DEFENCE firm QinetiQ has opened a new purpose-built facility in Gosport to test equipment and develop submarine escape hatch technology.
The defence firm has moved its diving tank, testing chambers and a unique 38-tonne submarine escape pod simulator to its site in Haslar.
It comes after the technology firm decided to close its research centre in Alverstoke and put the site up for sale.
QinetiQ’s new diving and hyperbaric test centre was formally opened by Commodore Henry Parker of the Royal Navy yesterday.
It boasts a life support systems laboratory to test breathing gear in simulated pressures of 1,800ft below and an experimental 10ft deep tank which is used to research diving techniques and kit in temperatures from 2C to 45C. It also has an extreme temperature salt water tank which can test gear at -2C, and a large submarine escape pod simulator which pumps in gas to recreate the water pressure of boats at depths of 4,500ft.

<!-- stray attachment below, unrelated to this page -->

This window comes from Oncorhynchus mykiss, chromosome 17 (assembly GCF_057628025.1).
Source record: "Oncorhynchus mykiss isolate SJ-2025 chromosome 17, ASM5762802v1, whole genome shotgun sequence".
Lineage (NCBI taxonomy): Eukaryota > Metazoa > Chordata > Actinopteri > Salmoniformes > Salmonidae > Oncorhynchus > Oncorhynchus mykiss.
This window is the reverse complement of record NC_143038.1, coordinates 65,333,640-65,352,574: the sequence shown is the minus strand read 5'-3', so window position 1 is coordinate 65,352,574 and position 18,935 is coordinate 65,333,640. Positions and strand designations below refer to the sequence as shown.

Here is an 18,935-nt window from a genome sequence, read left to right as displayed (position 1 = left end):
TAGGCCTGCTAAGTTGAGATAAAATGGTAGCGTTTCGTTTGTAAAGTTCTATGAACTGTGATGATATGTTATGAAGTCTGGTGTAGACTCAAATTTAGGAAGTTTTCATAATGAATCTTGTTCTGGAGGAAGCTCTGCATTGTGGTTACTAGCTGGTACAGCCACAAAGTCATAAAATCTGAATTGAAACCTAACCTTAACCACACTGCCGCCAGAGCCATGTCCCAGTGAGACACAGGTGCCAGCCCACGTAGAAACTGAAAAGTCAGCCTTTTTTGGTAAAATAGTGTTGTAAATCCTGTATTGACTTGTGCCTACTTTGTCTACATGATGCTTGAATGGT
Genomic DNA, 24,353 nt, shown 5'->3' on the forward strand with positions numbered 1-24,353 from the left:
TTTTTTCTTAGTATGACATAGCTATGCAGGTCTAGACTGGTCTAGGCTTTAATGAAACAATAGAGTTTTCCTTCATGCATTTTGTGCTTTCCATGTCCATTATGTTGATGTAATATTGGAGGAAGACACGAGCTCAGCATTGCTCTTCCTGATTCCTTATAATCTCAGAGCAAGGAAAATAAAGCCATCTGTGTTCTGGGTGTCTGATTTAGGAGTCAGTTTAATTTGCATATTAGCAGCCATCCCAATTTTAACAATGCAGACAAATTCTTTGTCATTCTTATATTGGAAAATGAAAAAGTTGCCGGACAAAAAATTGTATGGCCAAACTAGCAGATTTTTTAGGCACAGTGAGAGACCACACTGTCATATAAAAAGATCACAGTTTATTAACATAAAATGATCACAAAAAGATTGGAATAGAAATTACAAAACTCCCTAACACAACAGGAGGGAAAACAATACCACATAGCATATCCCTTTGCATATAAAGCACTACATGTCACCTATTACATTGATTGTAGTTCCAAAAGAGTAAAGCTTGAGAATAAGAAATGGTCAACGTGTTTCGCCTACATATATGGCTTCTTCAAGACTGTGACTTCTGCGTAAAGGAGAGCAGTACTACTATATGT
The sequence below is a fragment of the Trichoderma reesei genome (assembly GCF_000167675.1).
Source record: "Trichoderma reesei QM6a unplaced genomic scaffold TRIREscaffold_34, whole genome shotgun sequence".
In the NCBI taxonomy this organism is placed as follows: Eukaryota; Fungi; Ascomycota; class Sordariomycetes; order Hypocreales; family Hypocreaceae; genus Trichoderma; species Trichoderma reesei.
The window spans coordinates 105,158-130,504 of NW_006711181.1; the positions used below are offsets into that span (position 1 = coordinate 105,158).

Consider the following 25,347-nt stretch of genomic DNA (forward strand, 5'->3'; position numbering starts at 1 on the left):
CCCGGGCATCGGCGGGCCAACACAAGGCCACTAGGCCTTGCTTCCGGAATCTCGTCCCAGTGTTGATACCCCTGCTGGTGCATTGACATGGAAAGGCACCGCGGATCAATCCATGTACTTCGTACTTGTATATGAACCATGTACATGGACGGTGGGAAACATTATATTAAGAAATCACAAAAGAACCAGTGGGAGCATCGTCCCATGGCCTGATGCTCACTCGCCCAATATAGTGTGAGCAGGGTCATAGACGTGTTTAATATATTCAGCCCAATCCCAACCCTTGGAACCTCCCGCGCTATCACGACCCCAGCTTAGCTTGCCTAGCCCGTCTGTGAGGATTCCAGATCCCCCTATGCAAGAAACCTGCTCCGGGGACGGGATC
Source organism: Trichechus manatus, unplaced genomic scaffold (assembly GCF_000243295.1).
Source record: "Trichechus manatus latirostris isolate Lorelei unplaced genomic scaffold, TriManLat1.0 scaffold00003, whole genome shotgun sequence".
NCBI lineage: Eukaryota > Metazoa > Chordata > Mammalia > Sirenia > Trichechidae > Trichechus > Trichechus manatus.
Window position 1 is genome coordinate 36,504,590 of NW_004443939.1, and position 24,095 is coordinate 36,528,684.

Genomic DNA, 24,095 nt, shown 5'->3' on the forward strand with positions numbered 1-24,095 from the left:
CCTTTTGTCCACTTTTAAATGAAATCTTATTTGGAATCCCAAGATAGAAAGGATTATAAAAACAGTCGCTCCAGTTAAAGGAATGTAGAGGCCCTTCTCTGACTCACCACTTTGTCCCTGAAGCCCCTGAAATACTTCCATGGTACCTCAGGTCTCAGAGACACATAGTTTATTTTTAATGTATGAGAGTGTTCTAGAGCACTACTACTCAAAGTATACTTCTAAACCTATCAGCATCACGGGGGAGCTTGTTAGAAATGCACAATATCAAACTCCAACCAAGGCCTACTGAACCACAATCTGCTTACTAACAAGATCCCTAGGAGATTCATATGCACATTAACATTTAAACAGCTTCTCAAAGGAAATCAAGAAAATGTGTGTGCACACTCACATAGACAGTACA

Gavin Anthony, who is QinetiQ’s principal consultant for diving, said: ‘It’s the first time we’ve had all our diving and hyperbaric equipment on one site and it means our scientists can work closely together as a centre for excellence within the maritime arena.’
QinetiQ is under contract with the Ministry of Defence to test all of the Royal Navy’s diving equipment when it comes into service and carry out forensic examinations on kit if something goes wrong.
With its new centre up and running, the company hopes to supplement its MoD income by testing and developing commercial kit.
Engineer Paul Oakley said: ‘I’ve been involved in getting the project up and running and it will be good to get some businesses in and start using it.
‘Commercial customers are queuing up to use this facility. We’re able to test pretty much everything here and it will be a real hive of activity now.’
Cdre Parker, who is to be made an admiral next month, was taken on a tour of the site yesterday. He said: ‘It’s really important to have what I call wet science all in one place.
‘This centre is all about saving people’s lives and keeping people safe in extreme environments. It’s not only a moral duty, but a legal requirement to make sure we are limiting risks.’